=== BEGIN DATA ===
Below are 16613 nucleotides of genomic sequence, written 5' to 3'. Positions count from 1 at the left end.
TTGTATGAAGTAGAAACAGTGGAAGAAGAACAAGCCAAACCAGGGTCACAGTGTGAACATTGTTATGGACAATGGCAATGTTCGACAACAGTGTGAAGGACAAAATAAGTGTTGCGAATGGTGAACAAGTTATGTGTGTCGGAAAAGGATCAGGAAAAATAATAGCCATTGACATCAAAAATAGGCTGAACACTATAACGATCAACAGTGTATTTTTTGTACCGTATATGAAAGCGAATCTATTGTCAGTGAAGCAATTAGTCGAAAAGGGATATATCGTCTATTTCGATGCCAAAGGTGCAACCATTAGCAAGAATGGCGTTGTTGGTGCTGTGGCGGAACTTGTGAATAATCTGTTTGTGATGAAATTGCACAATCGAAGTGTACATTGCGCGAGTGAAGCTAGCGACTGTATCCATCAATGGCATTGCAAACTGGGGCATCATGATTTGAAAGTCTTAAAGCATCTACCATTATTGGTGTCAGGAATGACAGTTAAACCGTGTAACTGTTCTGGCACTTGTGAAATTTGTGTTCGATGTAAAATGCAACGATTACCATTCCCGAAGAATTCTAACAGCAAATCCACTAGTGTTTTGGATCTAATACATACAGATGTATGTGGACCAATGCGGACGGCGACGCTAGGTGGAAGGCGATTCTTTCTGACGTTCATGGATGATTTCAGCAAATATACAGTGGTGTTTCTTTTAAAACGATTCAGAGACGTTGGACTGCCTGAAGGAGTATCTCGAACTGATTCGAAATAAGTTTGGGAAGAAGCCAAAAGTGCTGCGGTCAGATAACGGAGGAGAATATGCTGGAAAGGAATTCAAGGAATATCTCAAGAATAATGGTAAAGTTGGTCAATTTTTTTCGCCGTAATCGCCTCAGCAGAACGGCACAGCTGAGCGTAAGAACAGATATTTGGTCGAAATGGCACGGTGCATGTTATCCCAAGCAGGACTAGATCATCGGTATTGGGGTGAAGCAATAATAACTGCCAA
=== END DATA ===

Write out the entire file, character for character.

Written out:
Below are 16613 nucleotides of genomic sequence, written 5' to 3'. Positions count from 1 at the left end.
TTGTATGAAGTAGAAACAGTGGAAGAAGAACAAGCCAAACCAGGGTCACAGTGTGAACATTGTTATGGACAATGGCAATGTTCGACAACAGTGTGAAGGACAAAATAAGTGTTGCGAATGGTGAACAAGTTATGTGTGTCGGAAAAGGATCAGGAAAAATAATAGCCATTGACATCAAAAATAGGCTGAACACTATAACGATCAACAGTGTATTTTTTGTACCGTATATGAAAGCGAATCTATTGTCAGTGAAGCAATTAGTCGAAAAGGGATATATCGTCTATTTCGATGCCAAAGGTGCAACCATTAGCAAGAATGGCGTTGTTGGTGCTGTGGCGGAACTTGTGAATAATCTGTTTGTGATGAAATTGCACAATCGAAGTGTACATTGCGCGAGTGAAGCTAGCGACTGTATCCATCAATGGCATTGCAAACTGGGGCATCATGATTTGAAAGTCTTAAAGCATCTACCATTATTGGTGTCAGGAATGACAGTTAAACCGTGTAACTGTTCTGGCACTTGTGAAATTTGTGTTCGATGTAAAATGCAACGATTACCATTCCCGAAGAATTCTAACAGCAAATCCACTAGTGTTTTGGATCTAATACATACAGATGTATGTGGACCAATGCGGACGGCGACGCTAGGTGGAAGGCGATTCTTTCTGACGTTCATGGATGATTTCAGCAAATATACAGTGGTGTTTCTTTTAAAACGATTCAGAGACGTTGGACTGCCTGAAGGAGTATCTCGAACTGATTCGAAATAAGTTTGGGAAGAAGCCAAAAGTGCTGCGGTCAGATAACGGAGGAGAATATGCTGGAAAGGAATTCAAGGAATATCTCAAGAATAATGGTAAAGTTGGTCAATTTTTTTCGCCGTAATCGCCTCAGCAGAACGGCACAGCTGAGCGTAAGAACAGATATTTGGTCGAAATGGCACGGTGCATGTTATCCCAAGCAGGACTAGATCATCGGTATTGGGGTGAAGCAATAATAACTGCCAA